How is it pronounced? Why? Let's discuss...
Want to join the conversation?
- What did I do wrong on this challenge? I can't figure it out. It asked me SUM up the minutes across all todo tasks.
CREATE TABLE todo_list (id INTEGER PRIMARY KEY, item TEXT, minutes INTEGER);
INSERT INTO todo_list VALUES (1, "Wash the dishes", 15);
INSERT INTO todo_list VALUES (2, "vacuuming", 20);
INSERT INTO todo_list VALUES (3, "Learn some stuff on KA", 30);
INSERT INTO todo_list VALUES (4, "Make bed", 5);
SELECT item, SUM(minutes) FROM todo_list;(27 votes)
- Does anyone know what the airline acronym stood for?(9 votes)
- The airplane company was Hawker Siddeley.
I couldn't find anything on their trademark SEQUEL, but I'm not sure if it was actually an acronym. It could just be the word.(20 votes)
- Is this course more close to Oracle MySQL, or MS SQL? Or,maybe, there isn't much of a difference?(3 votes)
- What is taught in this course (SELECT FROM, INSERT INTO, WHERE, ORDER BY, SUM) is exactly the same in all: SQLite, Oracle SQL, MySQL, MS SQL, differences come later in more complex functions, data types, privileges, joining tables etc... http://docs.oracle.com/cd/E12151_01/doc.150/e12155/oracle_mysql_compared.htm#i1027526(27 votes)
- Does anyone know of a good tutorial that would help build a "Hello World" website, that goes through the SQL database setup and procedures to serve content from the database to HTML? I've got LAMP up and running, and have a solid understanding of JS, HTML, CSS, introductory knowledge of PHP and SQL, but I want to pull it all together.(7 votes)
- A good starter project would be to use the PHP
mysqliobject (http://php.net/manual/en/book.mysqli.php) to connect to a MySQL database and output the data from the database as a table. Then, as you learn more, you can add ways for users to interact with this data.(9 votes)
- how do I select two different colum headings in
Select * from name
what would I replace star with.(3 votes)
- Good question! I went back to the preceding videos and could not find an example. To get individual columns, just list the column names that you want with commas between them.
groceriestable from the "Querying the Table" video (https://www.khanacademy.org/computing/computer-programming/sql/sql-basics/pt/querying-the-table):
We have the
groceriestable with the columns
If we wanted just the name of the item and the aisle where we can find it, we would write
SELECT name, aisle FROM groceries;
If we want to know how much of each item we have (a very common query), we could write:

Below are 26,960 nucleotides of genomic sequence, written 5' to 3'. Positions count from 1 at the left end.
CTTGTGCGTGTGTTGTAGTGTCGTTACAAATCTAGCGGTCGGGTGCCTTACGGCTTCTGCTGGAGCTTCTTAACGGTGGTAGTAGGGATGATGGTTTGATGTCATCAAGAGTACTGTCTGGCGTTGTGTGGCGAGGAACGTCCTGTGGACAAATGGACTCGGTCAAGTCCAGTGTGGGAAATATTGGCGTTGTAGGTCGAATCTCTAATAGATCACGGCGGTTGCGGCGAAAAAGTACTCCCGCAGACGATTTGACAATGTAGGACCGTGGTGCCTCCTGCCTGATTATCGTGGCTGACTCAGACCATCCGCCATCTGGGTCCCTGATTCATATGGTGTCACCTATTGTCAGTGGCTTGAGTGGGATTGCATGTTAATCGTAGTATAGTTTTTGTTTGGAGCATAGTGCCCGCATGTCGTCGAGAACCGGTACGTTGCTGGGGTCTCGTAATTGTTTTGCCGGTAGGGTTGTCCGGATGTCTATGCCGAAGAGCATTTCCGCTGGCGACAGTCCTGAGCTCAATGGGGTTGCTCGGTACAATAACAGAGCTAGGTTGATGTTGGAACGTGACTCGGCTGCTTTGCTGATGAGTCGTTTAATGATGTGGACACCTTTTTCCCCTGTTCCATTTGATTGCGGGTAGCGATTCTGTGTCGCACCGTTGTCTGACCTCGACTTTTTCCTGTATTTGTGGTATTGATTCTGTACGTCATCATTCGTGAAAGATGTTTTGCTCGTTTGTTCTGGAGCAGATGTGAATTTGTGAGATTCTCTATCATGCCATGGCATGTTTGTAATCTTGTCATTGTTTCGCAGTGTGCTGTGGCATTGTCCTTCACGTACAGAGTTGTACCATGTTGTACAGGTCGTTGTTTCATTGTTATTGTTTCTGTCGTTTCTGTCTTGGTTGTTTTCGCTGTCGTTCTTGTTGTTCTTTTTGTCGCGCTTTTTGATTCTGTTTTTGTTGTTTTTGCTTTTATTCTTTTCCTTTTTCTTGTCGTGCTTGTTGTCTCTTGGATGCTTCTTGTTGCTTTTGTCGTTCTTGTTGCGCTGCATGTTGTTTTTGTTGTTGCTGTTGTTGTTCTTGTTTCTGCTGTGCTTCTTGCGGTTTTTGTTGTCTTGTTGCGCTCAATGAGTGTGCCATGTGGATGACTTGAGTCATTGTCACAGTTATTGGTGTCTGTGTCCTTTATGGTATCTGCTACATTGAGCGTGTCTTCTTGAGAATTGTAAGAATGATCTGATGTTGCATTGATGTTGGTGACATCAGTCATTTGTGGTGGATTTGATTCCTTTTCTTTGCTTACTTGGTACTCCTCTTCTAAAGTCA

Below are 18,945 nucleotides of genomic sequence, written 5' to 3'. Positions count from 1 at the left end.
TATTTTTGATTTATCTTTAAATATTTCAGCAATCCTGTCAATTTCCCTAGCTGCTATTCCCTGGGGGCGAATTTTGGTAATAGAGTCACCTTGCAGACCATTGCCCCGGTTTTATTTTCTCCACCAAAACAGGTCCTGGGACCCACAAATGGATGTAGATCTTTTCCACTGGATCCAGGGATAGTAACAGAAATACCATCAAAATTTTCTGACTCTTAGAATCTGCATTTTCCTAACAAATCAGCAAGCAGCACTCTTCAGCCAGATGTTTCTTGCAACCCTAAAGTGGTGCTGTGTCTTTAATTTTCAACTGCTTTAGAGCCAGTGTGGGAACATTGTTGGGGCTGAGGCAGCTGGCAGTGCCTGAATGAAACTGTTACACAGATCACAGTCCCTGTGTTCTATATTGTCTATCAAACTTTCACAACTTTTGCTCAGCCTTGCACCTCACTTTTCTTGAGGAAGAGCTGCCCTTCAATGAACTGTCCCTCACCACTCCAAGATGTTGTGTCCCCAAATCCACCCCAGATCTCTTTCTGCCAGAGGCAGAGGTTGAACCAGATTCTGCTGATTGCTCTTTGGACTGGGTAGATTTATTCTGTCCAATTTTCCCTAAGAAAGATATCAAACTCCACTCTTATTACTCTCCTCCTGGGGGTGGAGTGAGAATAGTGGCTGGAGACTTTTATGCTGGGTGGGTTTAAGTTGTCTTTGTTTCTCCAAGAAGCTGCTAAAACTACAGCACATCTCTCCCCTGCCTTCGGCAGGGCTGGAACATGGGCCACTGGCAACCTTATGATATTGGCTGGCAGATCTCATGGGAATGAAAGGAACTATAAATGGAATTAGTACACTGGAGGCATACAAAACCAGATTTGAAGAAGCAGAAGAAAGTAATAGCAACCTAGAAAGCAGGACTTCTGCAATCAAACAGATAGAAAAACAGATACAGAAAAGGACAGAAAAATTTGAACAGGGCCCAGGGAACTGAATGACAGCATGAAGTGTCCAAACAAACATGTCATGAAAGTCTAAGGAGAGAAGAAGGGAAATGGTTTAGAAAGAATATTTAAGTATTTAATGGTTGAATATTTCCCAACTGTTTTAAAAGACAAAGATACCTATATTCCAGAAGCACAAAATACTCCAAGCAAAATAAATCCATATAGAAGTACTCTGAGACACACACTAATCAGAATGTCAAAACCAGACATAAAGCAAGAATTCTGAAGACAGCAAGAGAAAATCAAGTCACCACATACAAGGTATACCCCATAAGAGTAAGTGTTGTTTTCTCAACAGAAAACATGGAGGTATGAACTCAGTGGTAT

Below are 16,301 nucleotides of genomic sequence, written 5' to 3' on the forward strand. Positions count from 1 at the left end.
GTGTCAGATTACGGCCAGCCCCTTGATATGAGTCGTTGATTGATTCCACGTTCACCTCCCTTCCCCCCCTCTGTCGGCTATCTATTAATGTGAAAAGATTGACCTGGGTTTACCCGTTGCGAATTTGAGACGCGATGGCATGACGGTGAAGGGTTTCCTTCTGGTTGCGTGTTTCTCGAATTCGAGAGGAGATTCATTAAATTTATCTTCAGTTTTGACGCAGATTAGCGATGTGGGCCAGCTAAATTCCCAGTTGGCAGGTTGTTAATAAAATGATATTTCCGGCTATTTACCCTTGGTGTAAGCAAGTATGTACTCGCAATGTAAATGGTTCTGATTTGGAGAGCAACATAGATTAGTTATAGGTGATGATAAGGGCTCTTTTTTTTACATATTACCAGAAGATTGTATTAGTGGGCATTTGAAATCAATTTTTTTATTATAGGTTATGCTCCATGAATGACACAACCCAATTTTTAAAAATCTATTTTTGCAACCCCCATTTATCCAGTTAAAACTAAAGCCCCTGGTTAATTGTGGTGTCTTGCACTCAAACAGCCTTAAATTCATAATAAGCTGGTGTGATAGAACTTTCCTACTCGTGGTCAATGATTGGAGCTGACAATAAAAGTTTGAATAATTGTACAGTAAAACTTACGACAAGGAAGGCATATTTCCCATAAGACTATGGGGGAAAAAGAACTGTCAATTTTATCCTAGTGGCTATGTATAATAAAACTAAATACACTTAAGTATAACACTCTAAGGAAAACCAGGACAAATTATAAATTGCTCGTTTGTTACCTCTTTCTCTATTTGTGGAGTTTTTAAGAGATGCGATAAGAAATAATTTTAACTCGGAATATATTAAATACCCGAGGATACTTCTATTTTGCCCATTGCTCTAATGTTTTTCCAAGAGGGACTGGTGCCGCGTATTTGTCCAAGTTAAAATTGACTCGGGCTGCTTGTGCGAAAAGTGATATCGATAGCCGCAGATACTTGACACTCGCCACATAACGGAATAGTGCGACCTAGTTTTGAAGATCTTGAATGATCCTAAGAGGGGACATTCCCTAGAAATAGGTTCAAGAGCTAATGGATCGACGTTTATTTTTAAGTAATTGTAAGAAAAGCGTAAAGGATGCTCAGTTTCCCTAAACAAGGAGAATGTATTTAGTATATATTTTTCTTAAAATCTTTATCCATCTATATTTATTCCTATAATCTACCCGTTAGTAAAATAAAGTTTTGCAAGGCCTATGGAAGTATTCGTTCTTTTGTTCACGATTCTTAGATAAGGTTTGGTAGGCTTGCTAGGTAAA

SELECT name, quantity FROM groceries;(9 votes)
- Is a sequel also the second part of a movie?(2 votes)
- Hi why do we have to do this!?(2 votes)
- Unless you are taking these courses for school, you are not obligated to complete any of the KACP lessons, challenges, or projects.
If you are taking these courses for school, this sounds like a question for your teacher.(2 votes)
- i want ti known the importance of SQL(2 votes)
- There are many jobs that use SQL as their primary language. SQL is a programming language you can use for many different things besides finding data quickly (say you are a programmer who is trying to find data on a website, about users like those with social media, banking. Some security jobs also use SQL servers to make sure everything works out. This is the basic stuff, when you get into the more in-depth stuff in SQL, you get to learn lots more and cooler things that will help you detect if something is wrong or how to make things better. You could even use this in statistics, I would think! It'd make your job a ton easier if you are dealing with large amounts of data.(1 vote)
- On a resume, in USA, would I say "proficient in SQL" or "...SEQUEL"(1 vote)
- you would always write "SQL"
but when you say it out loud, you have the choice between "sequel" or "S-Q-L"
i say "S-Q-L" myself(2 votes)
- Who's talking about SQL the topic?(3 votes)
At this point, you've probably heard me pronounce SQL two ways-- sequel or S-Q-L. Some of you might even be mad that I'm pronouncing it one way or the other, and you may have very good reason for believing that your favorite pronunciation is the correct one. So what's the deal? Well, SQL was originally invented at IBM in the early 1970s. And the first version was called SEQUEL, and it stood for Structured English QUEry Language. That acronym, SEQUEL, was later changed to SQL, because SEQUEL was already trademarked by an airplane company, and companies really don't like getting into trademark lawsuits. Nowadays, many of us still pronounce it sequel, because it's shorter to say, and we've got historical reasons to claim that it's the right way. However, when I surveyed developers across the world, I found that in non-English languages, many of them pronounce it S-Q-L, or, for example, ese cu ele in Spanish. Since our videos get translated here on Khan Academy, I figured I'd make it easier for translators to match the pace of our videos, by pronouncing SQL the long way. But in everyday life, I'm used to calling it sequel, so both of them come out of me. Now you know, it can be S-Q-L or sequel, and you'll probably hear both the rest of your life. The world is a messy place, but at least you now have a way of structuring your queries about it, right?